• 1. First I would answer a few Ob­jections, that the soul may make against this.
  • 2. Give you a few special Cauti­ons. And,
  • 3. I would give in a few Directions. For the first, Do not think, thou hast occasion to speak. Whatever you ob­ject, there is enough to silence you. Aaron might have spoke more, than, through mercy, I hope any of us: His son's were cut off both at once. Shall I answer a few objections in mine own heart, it may be they may be in your's? Why?

1. Object. But the Lord hath af­flicted me so grievously, that I cannot hold my peace. For, saith the soul, He hath taken away the best thing I have, and that's a great thing: I had a posie in my hand, a nose-gay of flow­er's, and the Lord came and snatch't [Page 28]away the best of my flower's, and shall I not speak? I answer, Who should have the best, if not God? Would you say to any friend that should come into your Garden, Here are flowers, take any of these, but do not take the best? O my brethren, though God lay never so sharp an affliction upon you, and take away the very best; yet remember this, that the best God may have the best. The best child among all, the best thing which is in your keeping, if God take it away. Do not grutch God the best, for whom nothing is good enough. If the Lord take the Jewel out of the Ring, remember, God is most precious: And best is for best. Hold thy peace.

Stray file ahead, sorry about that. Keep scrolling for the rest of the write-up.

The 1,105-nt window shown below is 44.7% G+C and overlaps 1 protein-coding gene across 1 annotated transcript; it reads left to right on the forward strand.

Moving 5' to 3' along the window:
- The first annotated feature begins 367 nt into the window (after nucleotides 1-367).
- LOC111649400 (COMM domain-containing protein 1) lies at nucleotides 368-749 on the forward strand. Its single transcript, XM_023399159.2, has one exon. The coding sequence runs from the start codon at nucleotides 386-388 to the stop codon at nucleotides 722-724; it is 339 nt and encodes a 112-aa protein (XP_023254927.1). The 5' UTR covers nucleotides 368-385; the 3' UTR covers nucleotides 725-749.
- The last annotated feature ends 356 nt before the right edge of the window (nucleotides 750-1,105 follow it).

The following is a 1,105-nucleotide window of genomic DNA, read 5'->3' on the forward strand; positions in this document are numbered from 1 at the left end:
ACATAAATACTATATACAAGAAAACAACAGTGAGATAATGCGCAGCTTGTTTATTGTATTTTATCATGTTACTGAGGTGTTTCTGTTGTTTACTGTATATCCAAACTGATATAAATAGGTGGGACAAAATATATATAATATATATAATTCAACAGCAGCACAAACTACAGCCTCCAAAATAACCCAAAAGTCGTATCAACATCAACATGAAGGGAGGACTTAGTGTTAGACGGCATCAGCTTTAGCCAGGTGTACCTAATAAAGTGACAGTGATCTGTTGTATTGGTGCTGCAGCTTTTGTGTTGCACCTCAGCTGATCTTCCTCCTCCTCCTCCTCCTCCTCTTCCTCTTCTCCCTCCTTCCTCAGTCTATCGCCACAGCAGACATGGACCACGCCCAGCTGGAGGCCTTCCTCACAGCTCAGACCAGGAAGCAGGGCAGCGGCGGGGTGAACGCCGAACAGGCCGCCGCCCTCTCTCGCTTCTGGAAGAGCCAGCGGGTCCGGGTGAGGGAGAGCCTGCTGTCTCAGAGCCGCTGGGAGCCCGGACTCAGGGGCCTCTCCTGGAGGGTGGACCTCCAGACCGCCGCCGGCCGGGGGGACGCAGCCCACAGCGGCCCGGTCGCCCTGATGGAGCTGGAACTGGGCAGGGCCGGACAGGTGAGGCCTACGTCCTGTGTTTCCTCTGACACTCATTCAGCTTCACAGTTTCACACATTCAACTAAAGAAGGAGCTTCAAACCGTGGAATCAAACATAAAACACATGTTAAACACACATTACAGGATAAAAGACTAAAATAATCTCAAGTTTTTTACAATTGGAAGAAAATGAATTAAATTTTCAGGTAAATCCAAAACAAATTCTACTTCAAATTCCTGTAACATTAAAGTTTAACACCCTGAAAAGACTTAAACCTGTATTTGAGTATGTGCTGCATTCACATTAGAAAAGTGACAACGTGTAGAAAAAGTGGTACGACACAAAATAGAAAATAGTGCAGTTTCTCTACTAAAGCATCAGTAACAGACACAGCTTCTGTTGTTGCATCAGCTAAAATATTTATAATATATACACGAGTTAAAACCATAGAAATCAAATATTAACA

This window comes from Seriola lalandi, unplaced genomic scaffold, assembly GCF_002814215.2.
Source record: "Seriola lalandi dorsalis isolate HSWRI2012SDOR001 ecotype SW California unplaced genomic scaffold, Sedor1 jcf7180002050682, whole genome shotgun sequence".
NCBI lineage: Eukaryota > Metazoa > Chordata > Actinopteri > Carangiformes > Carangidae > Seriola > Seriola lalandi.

2. Object. I but, saith he, the afflicti­on comes into my soul, and can I be silent under a soul-affliction? Alas, the dag­ger that smote the Creature, is now come into my soul. Mark ye, Is it not said, The Irons went into the soul of [Page 29]Joseph? I answer, God smites thy soul now, that he may not smite thee in hell hereafter. O therefore be silent! God doth chastise thy soul now, that he may not condemn thy soul hereaf­ter. And, hast not thou then reason to hold thy peace? But,

3. Object. Alas, I must speak, I must cry out of my own fear; I have not done my duty, and God punishes me for failing therein. Had I done my duty, in such a case, for such a child, such a relati­on, I could be silent. But I have sin­ned, &c. I answer, If thou hast neg­lected one duty, wilt thou neglect another? Thou hast failed in thy carriage to that relation, and this condition, and there God smites thee: Because thou hast sinned once, wilt thou sin again?